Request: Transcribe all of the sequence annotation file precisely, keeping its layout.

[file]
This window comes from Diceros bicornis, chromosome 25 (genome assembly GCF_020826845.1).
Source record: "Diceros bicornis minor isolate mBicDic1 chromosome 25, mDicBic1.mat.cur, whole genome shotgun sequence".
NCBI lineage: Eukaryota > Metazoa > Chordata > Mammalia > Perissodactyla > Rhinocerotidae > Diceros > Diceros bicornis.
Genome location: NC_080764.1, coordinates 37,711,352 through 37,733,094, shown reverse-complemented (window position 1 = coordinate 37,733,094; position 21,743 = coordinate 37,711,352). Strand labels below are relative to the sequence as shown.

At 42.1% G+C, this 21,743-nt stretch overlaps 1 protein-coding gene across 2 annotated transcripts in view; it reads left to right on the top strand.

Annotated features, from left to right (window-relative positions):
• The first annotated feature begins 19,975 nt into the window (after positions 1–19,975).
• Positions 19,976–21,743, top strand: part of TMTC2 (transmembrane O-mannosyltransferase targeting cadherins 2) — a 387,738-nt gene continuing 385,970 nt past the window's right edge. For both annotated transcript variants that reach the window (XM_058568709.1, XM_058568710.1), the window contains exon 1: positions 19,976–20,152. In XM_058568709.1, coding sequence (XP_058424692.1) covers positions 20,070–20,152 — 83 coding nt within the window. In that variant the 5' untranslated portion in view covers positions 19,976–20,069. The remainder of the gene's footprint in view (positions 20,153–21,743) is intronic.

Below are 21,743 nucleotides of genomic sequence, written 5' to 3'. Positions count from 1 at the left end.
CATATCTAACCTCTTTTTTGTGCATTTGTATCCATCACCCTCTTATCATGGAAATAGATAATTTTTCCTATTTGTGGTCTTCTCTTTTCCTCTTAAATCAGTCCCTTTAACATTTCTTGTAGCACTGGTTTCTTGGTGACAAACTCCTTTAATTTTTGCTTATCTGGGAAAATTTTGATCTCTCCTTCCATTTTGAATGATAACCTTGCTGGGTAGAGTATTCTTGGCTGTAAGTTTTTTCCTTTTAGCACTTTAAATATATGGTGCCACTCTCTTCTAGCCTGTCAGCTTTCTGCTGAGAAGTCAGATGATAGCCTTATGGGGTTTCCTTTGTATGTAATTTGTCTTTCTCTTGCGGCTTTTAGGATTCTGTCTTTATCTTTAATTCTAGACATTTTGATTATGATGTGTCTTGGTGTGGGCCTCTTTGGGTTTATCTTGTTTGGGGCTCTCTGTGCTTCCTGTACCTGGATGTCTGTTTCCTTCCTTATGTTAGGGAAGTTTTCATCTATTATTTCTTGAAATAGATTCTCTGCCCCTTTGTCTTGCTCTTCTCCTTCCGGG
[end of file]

This window comes from Diceros bicornis, chromosome 25 (genome assembly GCF_020826845.1).
Source record: "Diceros bicornis minor isolate mBicDic1 chromosome 25, mDicBic1.mat.cur, whole genome shotgun sequence".
NCBI lineage: Eukaryota > Metazoa > Chordata > Mammalia > Perissodactyla > Rhinocerotidae > Diceros > Diceros bicornis.
Genome location: NC_080764.1, coordinates 37,711,352 through 37,733,094, shown reverse-complemented (window position 1 = coordinate 37,733,094; position 21,743 = coordinate 37,711,352). Strand labels below are relative to the sequence as shown.

At 42.1% G+C, this 21,743-nt stretch overlaps 1 protein-coding gene across 2 annotated transcripts in view; it reads left to right on the top strand.

Annotated features, from left to right (window-relative positions):
• The first annotated feature begins 19,975 nt into the window (after positions 1–19,975).
• Positions 19,976–21,743, top strand: part of TMTC2 (transmembrane O-mannosyltransferase targeting cadherins 2) — a 387,738-nt gene continuing 385,970 nt past the window's right edge. For both annotated transcript variants that reach the window (XM_058568709.1, XM_058568710.1), the window contains exon 1: positions 19,976–20,152. In XM_058568709.1, coding sequence (XP_058424692.1) covers positions 20,070–20,152 — 83 coding nt within the window. In that variant the 5' untranslated portion in view covers positions 19,976–20,069. The remainder of the gene's footprint in view (positions 20,153–21,743) is intronic.

Below are 21,743 nucleotides of genomic sequence, written 5' to 3'. Positions count from 1 at the left end.
CATATCTAACCTCTTTTTTGTGCATTTGTATCCATCACCCTCTTATCATGGAAATAGATAATTTTTCCTATTTGTGGTCTTCTCTTTTCCTCTTAAATCAGTCCCTTTAACATTTCTTGTAGCACTGGTTTCTTGGTGACAAACTCCTTTAATTTTTGCTTATCTGGGAAAATTTTGATCTCTCCTTCCATTTTGAATGATAACCTTGCTGGGTAGAGTATTCTTGGCTGTAAGTTTTTTCCTTTTAGCACTTTAAATATATGGTGCCACTCTCTTCTAGCCTGTCAGCTTTCTGCTGAGAAGTCAGATGATAGCCTTATGGGGTTTCCTTTGTATGTAATTTGTCTTTCTCTTGCGGCTTTTAGGATTCTGTCTTTATCTTTAATTCTAGACATTTTGATTATGATGTGTCTTGGTGTGGGCCTCTTTGGGTTTATCTTGTTTGGGGCTCTCTGTGCTTCCTGTACCTGGATGTCTGTTTCCTTCCTTATGTTAGGGAAGTTTTCATCTATTATTTCTTGAAATAGATTCTCTGCCCCTTTGTCTTGCTCTTCTCCTTCCGGG